June 24, 2013
June 24, 2013
The new tax proposal put forward as a part of the state budget will shift the tax load from affluent to lower- and middle-income taxpayers, while reducing Ohio’s ability to invest in its people.
Testimony to the Senate Ways & Means Committee on House Bill 59 proposed tax provisions
Good afternoon, Chairman Schaffer, Vice-Chair Peterson, Ranking Member Tavares and members of the committee. My name is Wendy Patton and I am senior project director at Policy Matters Ohio, a nonprofit, nonpartisan organization with the mission of creating a more prosperous, equitable, sustainable and inclusive Ohio. Thank you for the opportunity to testify today regarding House Bill 59. I am testifying today on behalf of our research director, Zach Schiller.
We have only just learned of the new tax provisions being put forward, and so our analysis of them is necessarily limited. Adding this many significant tax changes into the budget bill at this late date does not allow for either the proper study or debate that should accompany major changes in the tax code.
Simply put, the new provisions as announced will shift the tax load to low- and middle-income Ohioans from upper-income residents who are in a better position to pay. Ohio’s overall state and local tax system - comprised of sales taxes, property taxes, income and other taxes - this overall system already leans heavily on the bottom fifth of tax filers. Those at the bottom of the income scale pay on average 11.6 percent of their income in state and local taxes, while the top 1 percent pay just 8.1 percent. The structure of Ohio’s income tax helps balance that inequity. Reducing the income tax and replacing a considerable portion of the revenue with a sales-tax increase amounts to a direct shift in who pays taxes in Ohio. Rather than raising the rate of the sales tax, the base should be broadened, so that it covers what is sold in today’s economy.
The proposed income-tax cuts reduce Ohio’s ability to invest in its people. We do not support preschool education for nearly enough of our children, while college remains unaffordable for many. Too many K-12 schools have cut back on courses and teachers. Local governments struggle to provide services. Basic human services, from foodbanks to protection of our elderly, are insufficient.
We have testified previously on the prior proposal to exempt half of business income from passthrough entities, up to $750,000. Lowering that cap to $250,000 is a step in the right direction, as it reduces the amount that wealthy passive investors, partners in law firms and others will obtain through this exemption. But this exemption is fundamentally flawed. Most of those who will benefit do not employ anyone besides their owner now, and are unlikely to hire new workers merely because they get a tax cut.
Moreover, capping this tax break at a lower level means the maximum amount available under it will be less than $7,000 a year. Most owners will get a fraction of that. At the same time, this creates a giant new tax break, worth more than half a billion dollars a year, that far outweighs all of the smaller loopholes closed in this legislation. This new tax break also creates a new avenue for tax avoidance.
We have supported and testified earlier in support of a refundable state Earned Income Tax Credit. As its title states, an EITC is only available to families that work. This proposal for a nonrefundable credit will dramatically limit its value. Only three of the twenty-four states with an EITC program have a nonrefundable credit. Since the overall tax proposal would increase the sales tax rate, eliminate the credit for those making $10,000 a year or less and repeal the $20 personal exemption credit, the benefit of the new EITC is further reduced. Some individuals and families will do worse under the new plan. No one should end up worse off as a result of these tax changes. We need a stronger, refundable EITC.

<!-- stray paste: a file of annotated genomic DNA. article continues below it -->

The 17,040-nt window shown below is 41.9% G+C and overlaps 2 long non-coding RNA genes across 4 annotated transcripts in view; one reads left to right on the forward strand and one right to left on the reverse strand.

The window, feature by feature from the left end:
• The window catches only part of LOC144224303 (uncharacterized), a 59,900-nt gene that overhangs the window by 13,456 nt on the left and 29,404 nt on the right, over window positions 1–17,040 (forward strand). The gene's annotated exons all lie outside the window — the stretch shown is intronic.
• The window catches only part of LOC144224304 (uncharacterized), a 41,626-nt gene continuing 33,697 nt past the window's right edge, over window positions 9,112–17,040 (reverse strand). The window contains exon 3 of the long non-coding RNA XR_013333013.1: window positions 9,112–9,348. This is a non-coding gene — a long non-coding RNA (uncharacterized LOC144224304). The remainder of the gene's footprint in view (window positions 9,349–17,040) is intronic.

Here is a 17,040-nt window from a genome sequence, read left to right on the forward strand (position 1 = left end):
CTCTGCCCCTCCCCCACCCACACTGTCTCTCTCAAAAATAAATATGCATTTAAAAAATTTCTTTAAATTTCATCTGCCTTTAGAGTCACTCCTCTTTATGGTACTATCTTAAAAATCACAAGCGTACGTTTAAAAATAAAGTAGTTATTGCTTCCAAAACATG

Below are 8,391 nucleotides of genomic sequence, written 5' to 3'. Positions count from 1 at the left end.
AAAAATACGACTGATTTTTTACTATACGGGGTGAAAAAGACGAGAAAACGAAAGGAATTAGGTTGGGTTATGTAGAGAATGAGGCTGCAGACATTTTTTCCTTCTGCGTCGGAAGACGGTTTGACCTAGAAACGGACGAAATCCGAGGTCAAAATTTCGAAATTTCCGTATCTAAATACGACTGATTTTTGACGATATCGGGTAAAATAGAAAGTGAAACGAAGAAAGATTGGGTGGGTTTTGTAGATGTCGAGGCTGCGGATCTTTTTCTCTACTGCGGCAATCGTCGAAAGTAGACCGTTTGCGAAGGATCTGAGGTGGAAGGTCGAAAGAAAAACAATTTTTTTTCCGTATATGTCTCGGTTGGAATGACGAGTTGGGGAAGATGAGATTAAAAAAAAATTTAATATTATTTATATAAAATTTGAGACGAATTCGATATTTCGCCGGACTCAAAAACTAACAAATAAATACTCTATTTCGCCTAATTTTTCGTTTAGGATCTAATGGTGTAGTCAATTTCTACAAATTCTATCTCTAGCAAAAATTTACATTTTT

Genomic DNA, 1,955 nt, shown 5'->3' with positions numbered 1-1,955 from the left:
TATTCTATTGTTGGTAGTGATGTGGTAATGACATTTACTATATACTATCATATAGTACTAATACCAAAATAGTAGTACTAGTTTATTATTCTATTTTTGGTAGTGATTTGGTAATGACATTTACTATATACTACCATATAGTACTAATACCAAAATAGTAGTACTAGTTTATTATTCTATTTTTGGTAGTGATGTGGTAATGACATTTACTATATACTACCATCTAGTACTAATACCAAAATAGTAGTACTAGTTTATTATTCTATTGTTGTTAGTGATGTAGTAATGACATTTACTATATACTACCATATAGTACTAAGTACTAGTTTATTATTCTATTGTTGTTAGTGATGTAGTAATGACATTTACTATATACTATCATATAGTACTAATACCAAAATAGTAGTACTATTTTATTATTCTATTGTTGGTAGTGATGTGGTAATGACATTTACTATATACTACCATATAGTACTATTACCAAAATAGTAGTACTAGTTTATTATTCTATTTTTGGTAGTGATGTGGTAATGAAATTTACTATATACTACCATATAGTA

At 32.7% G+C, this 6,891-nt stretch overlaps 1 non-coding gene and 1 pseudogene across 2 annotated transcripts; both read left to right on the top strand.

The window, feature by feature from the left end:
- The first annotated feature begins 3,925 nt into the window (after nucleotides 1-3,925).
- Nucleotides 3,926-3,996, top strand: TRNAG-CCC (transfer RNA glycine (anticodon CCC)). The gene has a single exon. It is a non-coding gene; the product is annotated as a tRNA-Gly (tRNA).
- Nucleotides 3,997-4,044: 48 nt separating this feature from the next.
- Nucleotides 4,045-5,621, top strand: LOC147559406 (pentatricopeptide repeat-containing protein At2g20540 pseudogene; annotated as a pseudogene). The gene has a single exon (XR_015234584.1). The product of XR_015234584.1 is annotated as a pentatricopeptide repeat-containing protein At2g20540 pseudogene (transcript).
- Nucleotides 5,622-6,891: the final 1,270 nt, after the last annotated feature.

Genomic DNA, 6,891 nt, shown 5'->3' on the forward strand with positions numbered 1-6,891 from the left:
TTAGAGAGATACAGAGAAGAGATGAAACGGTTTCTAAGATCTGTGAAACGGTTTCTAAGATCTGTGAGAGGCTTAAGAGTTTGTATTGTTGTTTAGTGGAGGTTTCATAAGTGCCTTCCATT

There are other positive elements to this proposal. Means-testing of the homestead exemption will save the state money spent for those who don’t need it, though this change should not extend only to future seniors. Levying taxes on digital products makes sense, as does collecting sales tax already due on Internet purchases.
However, this bill creates new tax breaks, for aerospace companies, for-profit grain handlers and some fraternal organizations, among others. It expands a variety of existing tax breaks, from a special-interest local sales-tax break to the Job Retention Tax Credit. Nor is any provision made to review the loopholes in the tax code. HB 59 represents another foregone opportunity to truly examine our $7 billion in annual tax expenditures.
Local governments are still suffering from the cuts in funding in the last state budget, which have not been reversed in this one. But those that are then faced with raising local levies to make up the difference and continue providing needed services will face a new obstacle with the proposal to end state reimbursement for property tax rollbacks involving new and replacement levies.
Cutting income taxes is unlikely to spark the state’s economy. Ohio approved rate cuts in 2005 that were twice the size of the 10 percent reduction being put forward and they have not resulted in better economic performance. A report this week from the Center on Budget and Policy Priorities examining the academic literature noted “there is no clear research evidence that lower taxes help state economies grow” (see Michael Mazerov, “Academic Research Lacks Consensus on the Impact of State Tax Cuts on Economic Growth,” Center on Budget and Policy Priorities, June 17, 2013, at http://www.cbpp.org/cms/index.cfm?fa=view&id=3975).
Thank you for allowing me to testify on this legislation. I am happy to answer any questions that you or any of the other members of the committee may have.
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